The home stays have been the most special part of our trip and have allowed us to not only experience the Japanese culture in-depth, but also to form life-long friendships. I will miss my last host family in Morioka and hope to visit them again someday.
Norio Ogasawara, his wife Shoko, and their daughter Rie, all welcomed me as part of the family. Norio works as a real estate appraiser, while Rie is a doctor in Morioka. After a superb dinner of fresh sashimi and pink rice (in honor of the cherry blossom season), we stayed up late talking over many glasses of sake and ocha, and nibbling on desserts.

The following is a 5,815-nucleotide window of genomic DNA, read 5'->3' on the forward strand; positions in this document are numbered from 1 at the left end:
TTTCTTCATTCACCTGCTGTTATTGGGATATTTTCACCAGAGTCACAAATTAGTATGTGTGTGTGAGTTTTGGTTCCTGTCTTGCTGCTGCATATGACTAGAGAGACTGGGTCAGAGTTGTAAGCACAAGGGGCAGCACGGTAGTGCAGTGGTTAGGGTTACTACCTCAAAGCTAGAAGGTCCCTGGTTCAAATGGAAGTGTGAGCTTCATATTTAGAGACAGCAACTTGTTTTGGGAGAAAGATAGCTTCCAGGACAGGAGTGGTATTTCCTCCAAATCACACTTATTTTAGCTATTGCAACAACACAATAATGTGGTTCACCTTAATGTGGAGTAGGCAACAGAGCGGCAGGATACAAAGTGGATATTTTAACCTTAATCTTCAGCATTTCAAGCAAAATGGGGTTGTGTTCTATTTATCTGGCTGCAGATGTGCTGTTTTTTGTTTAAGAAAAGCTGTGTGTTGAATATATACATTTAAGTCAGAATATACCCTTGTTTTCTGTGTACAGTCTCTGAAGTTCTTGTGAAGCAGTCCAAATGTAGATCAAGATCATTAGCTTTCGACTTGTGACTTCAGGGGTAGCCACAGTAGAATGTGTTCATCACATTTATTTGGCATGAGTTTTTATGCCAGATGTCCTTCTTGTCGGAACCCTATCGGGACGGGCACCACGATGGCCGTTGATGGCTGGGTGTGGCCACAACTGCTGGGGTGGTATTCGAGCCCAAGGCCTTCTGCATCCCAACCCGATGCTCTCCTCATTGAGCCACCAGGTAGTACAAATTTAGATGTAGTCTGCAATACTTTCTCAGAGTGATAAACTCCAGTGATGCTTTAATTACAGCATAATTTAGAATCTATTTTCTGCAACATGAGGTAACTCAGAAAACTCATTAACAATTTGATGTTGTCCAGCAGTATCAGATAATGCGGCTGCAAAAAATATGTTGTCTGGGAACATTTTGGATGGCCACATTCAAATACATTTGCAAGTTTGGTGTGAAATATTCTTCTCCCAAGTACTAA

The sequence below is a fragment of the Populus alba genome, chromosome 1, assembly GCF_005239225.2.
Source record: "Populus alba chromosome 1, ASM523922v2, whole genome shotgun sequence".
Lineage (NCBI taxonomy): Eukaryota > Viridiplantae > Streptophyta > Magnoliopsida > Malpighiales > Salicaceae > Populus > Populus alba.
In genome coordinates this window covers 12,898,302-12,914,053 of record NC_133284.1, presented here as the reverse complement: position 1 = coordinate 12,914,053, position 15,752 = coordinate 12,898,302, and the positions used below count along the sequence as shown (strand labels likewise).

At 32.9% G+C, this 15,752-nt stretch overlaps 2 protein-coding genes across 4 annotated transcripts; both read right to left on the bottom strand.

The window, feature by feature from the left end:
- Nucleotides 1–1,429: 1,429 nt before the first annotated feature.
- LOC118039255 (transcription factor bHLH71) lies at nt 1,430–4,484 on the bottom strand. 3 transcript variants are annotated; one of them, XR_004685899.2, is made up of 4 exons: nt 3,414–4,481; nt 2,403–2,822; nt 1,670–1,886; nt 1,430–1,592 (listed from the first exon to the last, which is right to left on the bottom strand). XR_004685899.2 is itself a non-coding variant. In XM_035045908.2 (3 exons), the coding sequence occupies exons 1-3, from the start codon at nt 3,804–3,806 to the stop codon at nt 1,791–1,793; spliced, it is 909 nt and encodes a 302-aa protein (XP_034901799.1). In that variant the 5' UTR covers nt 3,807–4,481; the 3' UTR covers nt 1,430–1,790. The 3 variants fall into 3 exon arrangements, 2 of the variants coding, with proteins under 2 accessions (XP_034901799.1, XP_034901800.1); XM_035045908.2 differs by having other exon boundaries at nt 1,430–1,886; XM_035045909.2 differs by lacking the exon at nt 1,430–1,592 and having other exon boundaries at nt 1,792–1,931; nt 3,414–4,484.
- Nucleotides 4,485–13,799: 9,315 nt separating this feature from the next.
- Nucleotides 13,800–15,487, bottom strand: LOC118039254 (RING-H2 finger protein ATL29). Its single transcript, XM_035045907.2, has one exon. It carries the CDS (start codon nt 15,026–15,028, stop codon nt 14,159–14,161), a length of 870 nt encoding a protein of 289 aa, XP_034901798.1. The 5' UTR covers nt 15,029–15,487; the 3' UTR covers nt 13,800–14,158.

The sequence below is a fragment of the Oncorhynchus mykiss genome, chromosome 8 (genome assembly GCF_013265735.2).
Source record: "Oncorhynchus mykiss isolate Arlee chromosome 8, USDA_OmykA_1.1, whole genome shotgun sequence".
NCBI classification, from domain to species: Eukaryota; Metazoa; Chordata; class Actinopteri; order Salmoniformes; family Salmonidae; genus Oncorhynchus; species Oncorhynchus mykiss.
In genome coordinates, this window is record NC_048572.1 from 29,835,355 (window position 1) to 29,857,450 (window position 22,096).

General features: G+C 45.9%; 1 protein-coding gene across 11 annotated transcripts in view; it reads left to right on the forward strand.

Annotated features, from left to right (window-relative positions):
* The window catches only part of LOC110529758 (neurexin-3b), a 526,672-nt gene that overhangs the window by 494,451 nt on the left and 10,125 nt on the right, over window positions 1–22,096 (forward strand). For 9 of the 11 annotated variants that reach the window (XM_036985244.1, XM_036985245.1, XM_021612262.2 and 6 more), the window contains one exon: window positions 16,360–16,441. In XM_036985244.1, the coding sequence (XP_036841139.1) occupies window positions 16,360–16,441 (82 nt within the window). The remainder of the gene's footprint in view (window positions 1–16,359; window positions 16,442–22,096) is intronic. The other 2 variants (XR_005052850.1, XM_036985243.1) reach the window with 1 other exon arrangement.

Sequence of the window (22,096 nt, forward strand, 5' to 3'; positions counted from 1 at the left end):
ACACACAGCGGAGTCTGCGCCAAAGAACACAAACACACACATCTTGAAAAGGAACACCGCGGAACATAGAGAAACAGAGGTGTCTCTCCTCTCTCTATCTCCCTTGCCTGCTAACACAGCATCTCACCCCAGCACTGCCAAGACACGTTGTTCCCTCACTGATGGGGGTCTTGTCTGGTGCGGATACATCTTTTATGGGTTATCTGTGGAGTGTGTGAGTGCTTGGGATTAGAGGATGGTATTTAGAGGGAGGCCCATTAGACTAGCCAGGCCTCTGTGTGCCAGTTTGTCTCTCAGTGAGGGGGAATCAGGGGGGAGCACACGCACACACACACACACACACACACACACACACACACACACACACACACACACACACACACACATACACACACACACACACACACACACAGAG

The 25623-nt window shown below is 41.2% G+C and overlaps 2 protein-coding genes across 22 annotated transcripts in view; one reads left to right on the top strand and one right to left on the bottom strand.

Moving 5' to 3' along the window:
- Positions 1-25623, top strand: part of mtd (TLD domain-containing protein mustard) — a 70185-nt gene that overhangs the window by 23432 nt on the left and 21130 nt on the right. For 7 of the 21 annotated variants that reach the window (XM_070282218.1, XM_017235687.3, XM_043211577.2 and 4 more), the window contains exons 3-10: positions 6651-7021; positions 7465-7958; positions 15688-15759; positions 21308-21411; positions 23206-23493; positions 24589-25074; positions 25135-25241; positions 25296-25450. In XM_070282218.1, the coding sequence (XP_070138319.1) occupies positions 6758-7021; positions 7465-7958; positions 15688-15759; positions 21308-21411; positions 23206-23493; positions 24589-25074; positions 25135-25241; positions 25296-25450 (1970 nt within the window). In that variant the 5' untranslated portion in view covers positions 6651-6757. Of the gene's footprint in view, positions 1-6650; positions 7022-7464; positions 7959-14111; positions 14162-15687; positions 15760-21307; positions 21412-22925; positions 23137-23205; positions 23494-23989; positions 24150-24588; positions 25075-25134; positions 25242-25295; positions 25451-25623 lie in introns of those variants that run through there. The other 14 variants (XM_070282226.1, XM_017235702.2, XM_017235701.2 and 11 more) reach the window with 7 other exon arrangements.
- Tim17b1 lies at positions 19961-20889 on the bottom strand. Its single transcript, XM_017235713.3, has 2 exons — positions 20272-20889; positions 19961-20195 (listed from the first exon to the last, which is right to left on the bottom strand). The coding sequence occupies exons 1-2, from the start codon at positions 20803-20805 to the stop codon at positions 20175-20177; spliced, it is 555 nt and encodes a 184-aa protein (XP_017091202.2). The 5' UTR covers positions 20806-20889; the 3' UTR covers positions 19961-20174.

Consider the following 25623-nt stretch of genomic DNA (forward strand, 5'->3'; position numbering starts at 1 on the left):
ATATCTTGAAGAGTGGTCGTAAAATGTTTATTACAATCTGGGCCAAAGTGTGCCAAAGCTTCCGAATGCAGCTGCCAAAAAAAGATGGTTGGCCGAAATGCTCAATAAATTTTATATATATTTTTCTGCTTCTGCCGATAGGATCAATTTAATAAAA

Their home, built three years ago, combines traditional and modern elements. Beams of dark wood from their old home blend with the new, lighter woodwork. Shoko has a large outdoor garden with magnificent views of Mt. Iwate, and her hobby is ikebana (Japanese flower arranging). Rie spoke excellent English (which compensated for my poor Japanese) and I enjoyed our discussions as we had much in common given our similar age.